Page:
Tuesday’s Headlines: Some Ferry Good Questions

The business end of de Blasio's ferry. Photo: Gersh Kuntzman
The business end of de Blasio's ferry. Photo: Gersh Kuntzman

Like you, we’ll be inside all day, which means the mind wanders.

Also like you, we saw this story in the Indian Express about how a ferry company in Kerala state was using a cool solar-powered ferry to transport 580,000 people, prevent the burning of 15,320 gallons of diesel fuel and save the company about $62,000 of our dollars every year.

When we see such stories, we think, “Why can’t we have nice things like that?” So we reached out to the Economic Development Corporation, which runs Mayor de Blasio’s money-losing ferry system — one that runs on highly polluting fossil fuels. And we asked a lot of questions like, “Why can’t we have nice things like that?”

When we hear back, we’ll post a story.

In the meantime, yesterday was a news-filled day:

  • Everyone covered the arrest of a Queens pharmacist who federal authorities claim was not only burning up DOT speed cameras, but was also plotting a mass hate crime. The Daily News played up the suspect’s potential as a murder, while the Post, breaking character, leaned toward sympathy for the arrested man. We had it, too (questioning why the feds are even involved.)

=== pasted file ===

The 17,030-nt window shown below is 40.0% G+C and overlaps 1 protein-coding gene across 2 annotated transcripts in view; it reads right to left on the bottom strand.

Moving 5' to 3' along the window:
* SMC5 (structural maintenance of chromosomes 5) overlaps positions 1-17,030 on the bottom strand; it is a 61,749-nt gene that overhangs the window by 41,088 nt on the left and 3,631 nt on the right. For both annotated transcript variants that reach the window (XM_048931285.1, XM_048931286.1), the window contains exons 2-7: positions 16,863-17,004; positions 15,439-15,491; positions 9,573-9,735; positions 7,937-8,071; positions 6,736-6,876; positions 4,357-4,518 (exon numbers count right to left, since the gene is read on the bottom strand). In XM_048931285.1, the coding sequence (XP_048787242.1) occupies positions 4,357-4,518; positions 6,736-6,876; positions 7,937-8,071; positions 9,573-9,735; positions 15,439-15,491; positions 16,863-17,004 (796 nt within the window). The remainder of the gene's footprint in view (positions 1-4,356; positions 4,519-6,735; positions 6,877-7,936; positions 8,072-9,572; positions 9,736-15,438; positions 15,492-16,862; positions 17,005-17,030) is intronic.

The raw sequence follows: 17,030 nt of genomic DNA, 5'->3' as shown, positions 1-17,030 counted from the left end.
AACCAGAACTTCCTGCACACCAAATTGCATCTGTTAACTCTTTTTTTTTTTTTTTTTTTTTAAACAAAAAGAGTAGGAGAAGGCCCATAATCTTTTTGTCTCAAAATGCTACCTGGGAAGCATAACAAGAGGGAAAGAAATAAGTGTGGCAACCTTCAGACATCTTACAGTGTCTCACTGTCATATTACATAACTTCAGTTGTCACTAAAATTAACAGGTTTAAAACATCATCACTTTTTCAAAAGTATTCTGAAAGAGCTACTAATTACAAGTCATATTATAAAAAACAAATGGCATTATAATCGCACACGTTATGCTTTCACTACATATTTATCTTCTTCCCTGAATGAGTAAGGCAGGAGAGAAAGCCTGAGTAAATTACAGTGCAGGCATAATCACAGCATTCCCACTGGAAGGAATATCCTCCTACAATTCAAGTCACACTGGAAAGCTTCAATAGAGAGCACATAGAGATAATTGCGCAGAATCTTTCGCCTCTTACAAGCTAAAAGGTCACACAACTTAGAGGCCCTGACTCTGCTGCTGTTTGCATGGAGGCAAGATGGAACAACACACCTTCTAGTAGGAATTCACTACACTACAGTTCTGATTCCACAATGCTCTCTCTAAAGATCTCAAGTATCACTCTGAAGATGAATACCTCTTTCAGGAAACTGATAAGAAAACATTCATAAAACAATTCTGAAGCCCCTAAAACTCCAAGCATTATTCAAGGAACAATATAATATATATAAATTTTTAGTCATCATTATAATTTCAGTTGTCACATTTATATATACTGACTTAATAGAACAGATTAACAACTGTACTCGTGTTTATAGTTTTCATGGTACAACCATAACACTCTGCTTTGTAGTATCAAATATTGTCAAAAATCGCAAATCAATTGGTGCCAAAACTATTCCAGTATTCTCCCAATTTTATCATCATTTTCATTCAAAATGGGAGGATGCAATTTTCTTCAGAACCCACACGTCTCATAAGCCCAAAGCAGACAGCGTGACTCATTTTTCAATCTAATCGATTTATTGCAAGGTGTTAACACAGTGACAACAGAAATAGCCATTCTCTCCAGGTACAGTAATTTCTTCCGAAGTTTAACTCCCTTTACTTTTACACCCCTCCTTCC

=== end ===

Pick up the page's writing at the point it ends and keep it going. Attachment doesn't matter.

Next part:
• The other big news of the day was the mayor’s announcement that curbside dining would return next year, COVID or not — a new tradition that we played as one of the most revolutionary redistribution of public space since car drivers took the curb to store their cars 70 years ago. The Post and the Daily News didn’t go that far!
  • Guse from the Newsuh and Gothamist got a second day out of the MTA debris catcher that itself ended up as debris.
  • Mayor de Blasio admitted that he never got the required permits to paint the Black Lives Matter murals on six roadways. The Post pointed out that this is a bit of an issue because other groups that now want their own murals are being told they need permits.
  • All around the world, the coronavirus pandemic is leading cities to accelerate plans to encourage commuting by bike. (Wall Street Journal)
  • The state submitted a plan to the Federal Highway Administration to remove I-81 through downtown Syracuse. (WSYR)
  • Kudos to the Times’s Emma Fitzsimmons for questioning how Dermot Shea still has a job given how openly critical he’s been of his boss-on-paper, Mayor de Blasio.
  • Times restaurant critic Pete Wells certainly enjoyed the open streets dining experience in Chinatown. Gothamist grabbed a bite, too.

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